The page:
A herstory that was once forever destined to stand in the gargantuan shadow of Diego Rivera, Frida Kahlo's time to step into the sun finally arrived during the 1980s. The quiet and diligent study of feminist writers and art historians (that had been taking place since the 1970s) was bought to the forefront of the international art world when, at the height of her fame, Madonna purchased one of Kahlo's works for $1.5 million. Without a doubt, the media attention surrounding this purchase was the spark that ignited the public's fascination with not only Frida's work but her life.
Complex and layered, Frida's appeal and relatability can be attributed to the fact that she could never be defined by one thing. Simultaneously feminist, communist, queer, disabled, gender fluid, revolutionary, unapologetically herself and most importantly proudly Mexicana, it is no surprise that Frida remains a contemporary icon to so many
The intersectional lens that we use today when we
As with many other countries, machismo runs through every stratosphere of Mexican society bringing with it the expectation to adhere to strict gender roles. The crux of machismo permits men to indulge in extreme and excessive
As a child, she was encouraged to take part in boxing and football to strengthen the leg weakened by polio in her childhood. In family photographs we see a teenage Frida commanding our attention whilst wearing her father's suits. The horrific bus accident after which doctors were sure that she would never walk again no doubt served to solidify her stubborn and rebellious streak as well as instigating her reliance on alcohol (she would often keep tequila in empty perfume bottles) and drugs. Her chosen method to numb both her chronic physical pain and the emotional turmoil she suffered from her abortion and miscarriages. Most telling is Frida's healthy sexuality which she explored with female and male lovers, her enjoyment of premarital and extramarital sex in direct opposition to the Virgen de Guadalupe ideal of Mexican femininity.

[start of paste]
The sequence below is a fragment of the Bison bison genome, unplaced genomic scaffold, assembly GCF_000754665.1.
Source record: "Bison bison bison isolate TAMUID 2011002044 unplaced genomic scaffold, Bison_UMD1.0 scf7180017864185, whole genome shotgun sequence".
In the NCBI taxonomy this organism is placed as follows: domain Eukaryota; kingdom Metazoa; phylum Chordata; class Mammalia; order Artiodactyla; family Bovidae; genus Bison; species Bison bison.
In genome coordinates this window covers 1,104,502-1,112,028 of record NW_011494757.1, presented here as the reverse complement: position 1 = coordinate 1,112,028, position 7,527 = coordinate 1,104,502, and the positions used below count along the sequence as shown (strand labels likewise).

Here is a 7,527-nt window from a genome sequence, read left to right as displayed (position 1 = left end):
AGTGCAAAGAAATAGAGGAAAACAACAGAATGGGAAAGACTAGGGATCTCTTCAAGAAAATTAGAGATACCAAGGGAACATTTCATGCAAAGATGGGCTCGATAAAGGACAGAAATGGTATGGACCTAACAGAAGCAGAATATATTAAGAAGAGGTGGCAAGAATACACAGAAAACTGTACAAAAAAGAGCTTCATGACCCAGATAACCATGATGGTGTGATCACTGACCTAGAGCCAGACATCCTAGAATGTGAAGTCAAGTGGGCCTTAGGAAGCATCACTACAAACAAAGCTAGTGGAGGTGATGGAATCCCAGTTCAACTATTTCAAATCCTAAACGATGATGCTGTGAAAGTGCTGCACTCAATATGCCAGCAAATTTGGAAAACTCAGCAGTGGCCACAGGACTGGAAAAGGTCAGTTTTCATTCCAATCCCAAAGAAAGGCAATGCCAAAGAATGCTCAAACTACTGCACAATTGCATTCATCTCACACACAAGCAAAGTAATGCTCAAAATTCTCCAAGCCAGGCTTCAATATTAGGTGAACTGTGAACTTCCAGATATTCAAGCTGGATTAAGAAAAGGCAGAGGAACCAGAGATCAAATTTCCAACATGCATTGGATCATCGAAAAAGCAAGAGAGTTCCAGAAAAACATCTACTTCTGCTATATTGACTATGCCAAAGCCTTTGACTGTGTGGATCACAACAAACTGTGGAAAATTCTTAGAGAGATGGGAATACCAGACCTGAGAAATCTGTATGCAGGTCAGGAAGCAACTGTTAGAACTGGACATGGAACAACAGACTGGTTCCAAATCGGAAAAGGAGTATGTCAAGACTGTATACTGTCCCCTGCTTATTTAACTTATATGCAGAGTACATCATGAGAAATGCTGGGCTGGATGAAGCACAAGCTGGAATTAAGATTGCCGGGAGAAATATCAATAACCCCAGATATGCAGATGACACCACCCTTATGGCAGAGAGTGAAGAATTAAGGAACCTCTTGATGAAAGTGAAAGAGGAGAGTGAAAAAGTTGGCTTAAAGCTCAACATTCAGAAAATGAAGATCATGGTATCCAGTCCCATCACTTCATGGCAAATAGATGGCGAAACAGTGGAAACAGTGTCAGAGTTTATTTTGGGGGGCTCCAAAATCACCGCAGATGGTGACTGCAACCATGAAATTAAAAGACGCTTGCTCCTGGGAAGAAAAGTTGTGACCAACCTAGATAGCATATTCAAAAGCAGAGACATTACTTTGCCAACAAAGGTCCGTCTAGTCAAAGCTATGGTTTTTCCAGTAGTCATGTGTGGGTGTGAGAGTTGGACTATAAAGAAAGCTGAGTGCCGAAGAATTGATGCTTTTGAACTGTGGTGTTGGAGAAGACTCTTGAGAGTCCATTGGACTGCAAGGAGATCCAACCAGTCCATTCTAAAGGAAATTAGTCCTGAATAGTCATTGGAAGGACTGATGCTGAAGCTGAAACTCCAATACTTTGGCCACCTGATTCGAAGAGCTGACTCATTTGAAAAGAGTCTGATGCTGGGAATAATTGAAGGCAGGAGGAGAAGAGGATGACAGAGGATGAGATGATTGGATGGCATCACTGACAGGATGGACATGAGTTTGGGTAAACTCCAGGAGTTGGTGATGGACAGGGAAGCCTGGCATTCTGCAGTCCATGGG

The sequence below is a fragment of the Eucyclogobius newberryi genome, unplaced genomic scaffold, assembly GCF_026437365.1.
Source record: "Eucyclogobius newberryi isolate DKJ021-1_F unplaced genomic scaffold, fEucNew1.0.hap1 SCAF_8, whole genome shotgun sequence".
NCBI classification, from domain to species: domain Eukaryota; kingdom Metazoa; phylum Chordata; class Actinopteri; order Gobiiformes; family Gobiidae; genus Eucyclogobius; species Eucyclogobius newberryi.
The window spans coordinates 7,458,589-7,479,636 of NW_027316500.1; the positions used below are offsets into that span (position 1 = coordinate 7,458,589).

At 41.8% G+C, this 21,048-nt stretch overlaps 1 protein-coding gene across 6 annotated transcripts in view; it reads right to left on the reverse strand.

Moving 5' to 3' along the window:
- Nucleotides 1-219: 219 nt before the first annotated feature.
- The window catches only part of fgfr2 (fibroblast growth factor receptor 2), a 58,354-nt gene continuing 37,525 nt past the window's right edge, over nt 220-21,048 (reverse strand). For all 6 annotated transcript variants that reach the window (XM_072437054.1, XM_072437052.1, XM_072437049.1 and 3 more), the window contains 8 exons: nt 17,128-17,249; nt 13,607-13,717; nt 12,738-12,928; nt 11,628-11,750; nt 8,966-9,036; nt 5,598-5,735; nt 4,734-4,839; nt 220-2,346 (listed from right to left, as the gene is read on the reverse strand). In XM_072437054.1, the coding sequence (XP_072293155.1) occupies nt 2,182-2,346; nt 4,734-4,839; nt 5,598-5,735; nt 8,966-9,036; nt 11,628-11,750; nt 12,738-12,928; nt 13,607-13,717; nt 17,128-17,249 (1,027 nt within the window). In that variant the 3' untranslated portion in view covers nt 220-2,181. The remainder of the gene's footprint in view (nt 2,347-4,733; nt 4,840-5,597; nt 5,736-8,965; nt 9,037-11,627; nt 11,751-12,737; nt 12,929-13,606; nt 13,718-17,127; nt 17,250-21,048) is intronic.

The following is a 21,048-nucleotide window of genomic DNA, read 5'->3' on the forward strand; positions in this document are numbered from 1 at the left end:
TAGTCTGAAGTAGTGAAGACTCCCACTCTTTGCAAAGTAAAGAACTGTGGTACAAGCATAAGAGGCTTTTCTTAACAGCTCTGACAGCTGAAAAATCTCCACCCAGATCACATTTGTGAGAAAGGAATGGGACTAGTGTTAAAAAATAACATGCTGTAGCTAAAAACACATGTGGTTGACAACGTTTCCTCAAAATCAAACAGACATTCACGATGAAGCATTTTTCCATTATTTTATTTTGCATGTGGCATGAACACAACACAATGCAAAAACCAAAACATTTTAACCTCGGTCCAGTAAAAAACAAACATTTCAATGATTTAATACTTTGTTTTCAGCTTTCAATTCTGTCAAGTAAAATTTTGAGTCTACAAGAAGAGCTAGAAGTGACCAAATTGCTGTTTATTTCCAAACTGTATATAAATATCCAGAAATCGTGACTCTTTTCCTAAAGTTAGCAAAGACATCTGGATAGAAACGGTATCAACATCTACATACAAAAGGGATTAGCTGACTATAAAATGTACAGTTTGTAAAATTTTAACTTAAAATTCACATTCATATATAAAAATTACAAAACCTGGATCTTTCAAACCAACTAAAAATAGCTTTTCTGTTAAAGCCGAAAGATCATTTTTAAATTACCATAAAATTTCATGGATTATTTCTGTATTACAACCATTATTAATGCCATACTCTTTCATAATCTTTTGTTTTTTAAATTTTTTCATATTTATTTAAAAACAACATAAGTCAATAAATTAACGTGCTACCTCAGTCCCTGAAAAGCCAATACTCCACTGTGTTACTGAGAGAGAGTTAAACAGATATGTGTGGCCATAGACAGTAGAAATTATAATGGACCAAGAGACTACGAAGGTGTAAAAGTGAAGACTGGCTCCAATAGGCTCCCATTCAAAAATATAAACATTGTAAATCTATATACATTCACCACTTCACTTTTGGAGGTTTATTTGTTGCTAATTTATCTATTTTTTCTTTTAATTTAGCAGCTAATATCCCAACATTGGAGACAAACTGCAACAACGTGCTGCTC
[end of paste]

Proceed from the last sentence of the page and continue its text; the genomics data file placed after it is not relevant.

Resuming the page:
References to machismo culture and
The depiction of cacti in Frida's work is not only symbolic of Mexico but can also be read as a manifestation of the quintessential Mexican word '
The Frida we see in Self-portrait on the Border between Mexico and the United States of America at first glance appears very demure, draped in a pale pink dress and adorned with long white lace gloves she seems like the epitome of a virtuous woman. Only on closer inspection can we see that her nipples are visible, her face stonewalls us with an IDGAF attitude while she casually holds a Mexican flag in one hand and a lit cigarette in the other. Painted during the time Diego was
'Frida Kahlo: Making Her Self Up' is exhibited at the V&A from 16 June to 14 November 2018. Sponsored by Grosvenor Britain & Ireland
- There are no paintings by Frida Kahlo currently in UK public collections. You can see a list of her known works, and their locations, on The Life and Times of Frida Kahlo website